Month: January 2017

Patient Satisfaction

Patient satisfaction is getting lots of bad publicity these days, and I think it’s gone too far. Certainly, patient satisfaction surveys have the potential cause multiple adverse outcomes, and we’ve all heard about the study linking patient satisfaction with mortality. However, there are some aspects of patient satisfaction that are undeniably good patient care, and that is what I want to focus on today.

Sepsis (Critical Diagnosis)

Today we are talking about one of the most dangerous disorders a patient can have… Sepsis. There is a lot to cover with this including the history of sepsis management, definitions, and a modern day approach. We will cover each of these things and more in this week’s episode.

Rural Medicine (Interview)

Thank you for downloading our first EM Bolus episode! These episodes are intended to give a more in-depth look into the real world of Emergency Medicine and your future career. This week’s episode is dedicated to all of our PA listeners. Chip Lange, PA-C, creator of the TOTAL EM podcast will be joining us to discuss what it’s like working in a rural emergency department where he has to take care of critically ill patients, miles away from a major academic center, and with minimal to no sub-specialty backup. It is the ultimate test of a providers clinical skill set.

Dental Pain

Get excited the next time you have a patient with dental pain! Because this is one of those chief complaints that will give you tons of points on your SLOE as long as you can articulate your way through it. This is also one of those rare opportunities where you get to demonstrate procedural skills by doing an inferior alveolar nerve block. So never roll your eyes at these patients, because they are an opportunity for you to stand out from the pack and earn high clinical scores!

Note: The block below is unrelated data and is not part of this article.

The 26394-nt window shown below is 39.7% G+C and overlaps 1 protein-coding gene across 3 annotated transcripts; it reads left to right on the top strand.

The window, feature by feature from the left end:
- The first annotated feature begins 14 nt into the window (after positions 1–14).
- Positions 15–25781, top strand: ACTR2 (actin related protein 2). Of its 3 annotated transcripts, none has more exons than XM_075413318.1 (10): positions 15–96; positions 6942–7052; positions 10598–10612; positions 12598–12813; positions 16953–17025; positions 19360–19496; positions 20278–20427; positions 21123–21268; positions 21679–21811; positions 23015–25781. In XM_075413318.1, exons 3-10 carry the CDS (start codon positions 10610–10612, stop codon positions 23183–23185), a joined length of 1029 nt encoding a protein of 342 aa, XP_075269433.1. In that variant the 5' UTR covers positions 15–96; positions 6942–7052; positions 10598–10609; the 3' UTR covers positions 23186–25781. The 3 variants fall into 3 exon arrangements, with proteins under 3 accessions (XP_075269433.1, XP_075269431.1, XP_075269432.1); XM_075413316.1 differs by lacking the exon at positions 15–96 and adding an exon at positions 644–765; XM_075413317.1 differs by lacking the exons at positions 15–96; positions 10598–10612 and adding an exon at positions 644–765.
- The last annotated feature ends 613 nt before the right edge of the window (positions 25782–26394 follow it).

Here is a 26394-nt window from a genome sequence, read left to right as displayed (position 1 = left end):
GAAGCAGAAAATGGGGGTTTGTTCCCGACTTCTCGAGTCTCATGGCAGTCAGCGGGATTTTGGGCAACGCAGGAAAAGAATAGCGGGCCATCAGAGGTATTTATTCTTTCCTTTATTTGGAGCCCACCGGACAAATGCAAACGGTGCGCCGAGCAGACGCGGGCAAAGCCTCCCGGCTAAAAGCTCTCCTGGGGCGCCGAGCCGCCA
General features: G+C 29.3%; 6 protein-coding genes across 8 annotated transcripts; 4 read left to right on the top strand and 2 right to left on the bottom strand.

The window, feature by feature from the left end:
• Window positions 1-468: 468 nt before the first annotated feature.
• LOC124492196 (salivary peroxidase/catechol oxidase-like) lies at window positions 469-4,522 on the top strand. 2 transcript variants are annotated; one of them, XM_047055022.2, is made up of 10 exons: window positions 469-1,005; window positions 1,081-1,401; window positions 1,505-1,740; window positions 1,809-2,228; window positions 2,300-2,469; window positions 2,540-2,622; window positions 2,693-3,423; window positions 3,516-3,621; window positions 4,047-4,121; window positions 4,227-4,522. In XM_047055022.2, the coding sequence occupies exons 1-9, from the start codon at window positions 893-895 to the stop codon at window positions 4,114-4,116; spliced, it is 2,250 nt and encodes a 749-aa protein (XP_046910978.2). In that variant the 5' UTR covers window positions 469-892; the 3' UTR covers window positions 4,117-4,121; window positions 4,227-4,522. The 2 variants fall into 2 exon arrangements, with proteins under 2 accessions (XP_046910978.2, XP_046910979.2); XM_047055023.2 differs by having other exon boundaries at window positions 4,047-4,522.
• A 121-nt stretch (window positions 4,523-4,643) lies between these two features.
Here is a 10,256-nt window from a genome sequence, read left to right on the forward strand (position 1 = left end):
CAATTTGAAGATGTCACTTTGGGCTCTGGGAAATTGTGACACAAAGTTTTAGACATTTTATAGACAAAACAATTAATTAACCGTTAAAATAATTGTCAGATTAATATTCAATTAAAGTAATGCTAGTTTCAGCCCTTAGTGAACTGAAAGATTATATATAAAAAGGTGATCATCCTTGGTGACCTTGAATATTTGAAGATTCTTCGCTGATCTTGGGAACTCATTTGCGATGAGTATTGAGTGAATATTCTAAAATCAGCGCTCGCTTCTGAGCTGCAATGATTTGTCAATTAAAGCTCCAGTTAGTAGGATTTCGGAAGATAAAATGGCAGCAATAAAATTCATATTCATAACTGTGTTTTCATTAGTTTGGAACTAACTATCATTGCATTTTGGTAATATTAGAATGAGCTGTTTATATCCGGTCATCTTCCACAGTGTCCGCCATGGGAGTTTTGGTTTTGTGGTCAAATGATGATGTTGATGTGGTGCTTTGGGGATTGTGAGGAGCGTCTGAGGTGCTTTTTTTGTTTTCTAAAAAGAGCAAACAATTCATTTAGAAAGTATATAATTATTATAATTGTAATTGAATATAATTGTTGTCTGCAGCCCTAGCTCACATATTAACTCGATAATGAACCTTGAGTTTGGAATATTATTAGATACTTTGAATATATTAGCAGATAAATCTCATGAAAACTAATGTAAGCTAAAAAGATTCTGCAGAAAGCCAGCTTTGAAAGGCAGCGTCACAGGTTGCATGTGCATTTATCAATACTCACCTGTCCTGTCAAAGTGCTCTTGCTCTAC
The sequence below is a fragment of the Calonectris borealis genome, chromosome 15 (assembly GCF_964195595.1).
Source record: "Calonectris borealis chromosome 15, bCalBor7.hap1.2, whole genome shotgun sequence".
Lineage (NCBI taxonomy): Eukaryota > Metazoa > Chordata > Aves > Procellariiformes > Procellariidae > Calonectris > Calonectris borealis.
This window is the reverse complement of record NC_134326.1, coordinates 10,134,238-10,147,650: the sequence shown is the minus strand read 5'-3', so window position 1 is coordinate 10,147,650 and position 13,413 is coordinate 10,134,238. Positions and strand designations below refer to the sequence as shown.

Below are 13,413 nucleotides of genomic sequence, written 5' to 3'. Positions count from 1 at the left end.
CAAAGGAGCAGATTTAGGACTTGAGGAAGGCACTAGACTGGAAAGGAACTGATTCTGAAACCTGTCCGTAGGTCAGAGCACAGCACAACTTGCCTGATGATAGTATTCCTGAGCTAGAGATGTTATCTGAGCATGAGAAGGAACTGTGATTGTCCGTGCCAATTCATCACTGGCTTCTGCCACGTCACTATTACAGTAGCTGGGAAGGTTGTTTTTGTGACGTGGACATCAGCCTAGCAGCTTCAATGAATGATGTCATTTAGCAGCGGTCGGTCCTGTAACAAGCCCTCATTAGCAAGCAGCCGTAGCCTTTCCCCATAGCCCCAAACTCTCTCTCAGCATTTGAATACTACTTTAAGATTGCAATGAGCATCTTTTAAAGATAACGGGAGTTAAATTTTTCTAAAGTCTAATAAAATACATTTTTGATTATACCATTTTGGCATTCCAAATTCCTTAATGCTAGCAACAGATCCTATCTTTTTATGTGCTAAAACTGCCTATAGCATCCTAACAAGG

Vertigo

There are two big categories of vertigo: central and peripheral. And your entire exam should be focused around identifying which type the patient has. Central vertigo is typically the one we get most concerned about in the ED because it is caused by abnormalities in the brain. Peripheral causes tend to be much less critical and located in the ear. Today we will cover both types, with a specific focus on identifying the life threats.

Hyperkalemia (Critical Diagnosis)

Hyperkalemia is the single most important electrolyte abnormality you need to know for your clerkship. It is very deadly, and you need to act quickly or the patient will might go into cardiac arrest. If your patient has hyperkalemia, get and EKG and give calcium. That is the most important thing you need to remember for this week.

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